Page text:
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DIANNE DREW BUTLER& ASSOCIATES, INC
Focused, Dedicated, Determined since 1986 209-390-8829
Family Law

Family Law

Property Division

Property Division

Divorce

Divorce

Child Custody & Visitation

Child Custody & Visitation

DIANNE DREWBUTLER& ASSOCIATES, INC

Focused, Dedicated, Determined since 1986
209-390-8829

When California parents welcome new babies into the world, they often fanaticize about what the future will hold for their infants. Some parents dream of successful professional careers for their kids; others simply hope that their children find happiness and lead fulfilling lives. When parents find themselves facing divorce they often run into challenges regarding how they will help their children reach their full potential.

For many kids and parents, attending college is an aspiration shared by children and adults alike. However, whether a parent should be obligated to pay for his child’s higher education in the wake of a divorce is a question some encounter as their kids graduate from high school. According to the National Council of State Legislatures, parental obligations regarding this topic are split and vary from state to state.

In California, parents are not obligated to pay for their children’s post-secondary tuition costs though some choose to include provisions regarding this topic in their child support orders. Parents generally must pay for their children’s every day expenses and financial needs until those kids reach the age of majority; since college begins for most kids after they turn eighteen, tuition payments not obligations automatically assumed in all child support matters.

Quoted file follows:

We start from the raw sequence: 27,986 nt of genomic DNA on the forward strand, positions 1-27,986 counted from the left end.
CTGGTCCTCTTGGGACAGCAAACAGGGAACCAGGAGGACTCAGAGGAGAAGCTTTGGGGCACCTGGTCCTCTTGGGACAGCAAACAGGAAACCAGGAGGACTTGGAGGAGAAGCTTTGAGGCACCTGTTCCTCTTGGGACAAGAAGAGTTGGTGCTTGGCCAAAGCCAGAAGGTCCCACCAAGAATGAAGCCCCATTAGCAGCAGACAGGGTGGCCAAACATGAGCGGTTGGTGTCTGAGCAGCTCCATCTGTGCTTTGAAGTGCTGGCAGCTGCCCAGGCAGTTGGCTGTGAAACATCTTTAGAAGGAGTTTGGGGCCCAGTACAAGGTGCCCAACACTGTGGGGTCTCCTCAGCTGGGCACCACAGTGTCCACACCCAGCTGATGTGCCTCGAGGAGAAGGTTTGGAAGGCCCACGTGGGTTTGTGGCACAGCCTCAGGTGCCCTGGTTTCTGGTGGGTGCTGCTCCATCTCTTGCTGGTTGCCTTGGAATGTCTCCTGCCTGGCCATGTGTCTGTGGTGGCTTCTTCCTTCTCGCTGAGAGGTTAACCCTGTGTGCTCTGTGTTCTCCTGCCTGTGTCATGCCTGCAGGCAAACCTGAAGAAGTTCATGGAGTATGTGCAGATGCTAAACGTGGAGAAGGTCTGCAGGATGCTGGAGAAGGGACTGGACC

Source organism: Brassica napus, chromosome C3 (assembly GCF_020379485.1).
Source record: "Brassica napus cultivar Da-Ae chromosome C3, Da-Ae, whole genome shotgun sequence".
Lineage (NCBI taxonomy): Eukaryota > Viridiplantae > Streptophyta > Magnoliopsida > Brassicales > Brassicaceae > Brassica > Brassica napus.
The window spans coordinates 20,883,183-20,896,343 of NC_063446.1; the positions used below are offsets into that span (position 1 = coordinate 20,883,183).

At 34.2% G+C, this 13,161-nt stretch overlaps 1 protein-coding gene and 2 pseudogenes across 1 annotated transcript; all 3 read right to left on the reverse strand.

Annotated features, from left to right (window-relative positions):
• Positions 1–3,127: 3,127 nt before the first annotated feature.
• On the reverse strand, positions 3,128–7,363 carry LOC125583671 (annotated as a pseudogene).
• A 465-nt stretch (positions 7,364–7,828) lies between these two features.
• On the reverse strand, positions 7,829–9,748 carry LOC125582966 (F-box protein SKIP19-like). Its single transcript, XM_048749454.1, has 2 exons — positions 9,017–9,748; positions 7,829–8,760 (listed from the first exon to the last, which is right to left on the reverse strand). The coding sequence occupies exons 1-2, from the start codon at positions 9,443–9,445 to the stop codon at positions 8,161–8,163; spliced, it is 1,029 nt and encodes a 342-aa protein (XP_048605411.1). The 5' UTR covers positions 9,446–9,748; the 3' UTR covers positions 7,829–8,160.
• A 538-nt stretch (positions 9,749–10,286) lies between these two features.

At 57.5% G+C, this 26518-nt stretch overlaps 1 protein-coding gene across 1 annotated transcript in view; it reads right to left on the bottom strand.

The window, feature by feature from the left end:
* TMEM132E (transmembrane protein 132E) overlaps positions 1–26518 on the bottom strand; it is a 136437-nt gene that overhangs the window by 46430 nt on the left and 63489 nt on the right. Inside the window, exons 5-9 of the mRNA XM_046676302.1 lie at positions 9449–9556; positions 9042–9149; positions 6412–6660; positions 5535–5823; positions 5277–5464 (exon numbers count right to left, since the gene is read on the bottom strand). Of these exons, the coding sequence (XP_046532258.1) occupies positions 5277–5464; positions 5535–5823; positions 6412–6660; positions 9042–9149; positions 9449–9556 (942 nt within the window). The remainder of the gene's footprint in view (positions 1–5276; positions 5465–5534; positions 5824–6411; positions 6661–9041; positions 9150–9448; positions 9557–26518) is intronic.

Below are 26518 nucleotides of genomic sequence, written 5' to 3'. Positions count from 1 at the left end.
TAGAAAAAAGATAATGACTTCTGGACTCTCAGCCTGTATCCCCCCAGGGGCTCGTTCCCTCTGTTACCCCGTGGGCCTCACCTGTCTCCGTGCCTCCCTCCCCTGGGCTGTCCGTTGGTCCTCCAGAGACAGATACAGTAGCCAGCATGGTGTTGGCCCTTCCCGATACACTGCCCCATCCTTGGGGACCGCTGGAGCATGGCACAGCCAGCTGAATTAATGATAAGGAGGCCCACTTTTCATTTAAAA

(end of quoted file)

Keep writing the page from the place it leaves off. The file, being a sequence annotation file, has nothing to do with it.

Parents may elect to include instructions regarding their children’s potential college costs in their orders when they settle their divorces. Just as not all married parents can or choose to pay for their kids’ educations, divorcing parents may also make the same choices when they bring their marriages to their ends. While the information contained in this post should not be read as specific legal advice, it may be used by readers as a place to start a conversation about an important topic related to outstanding child support matters.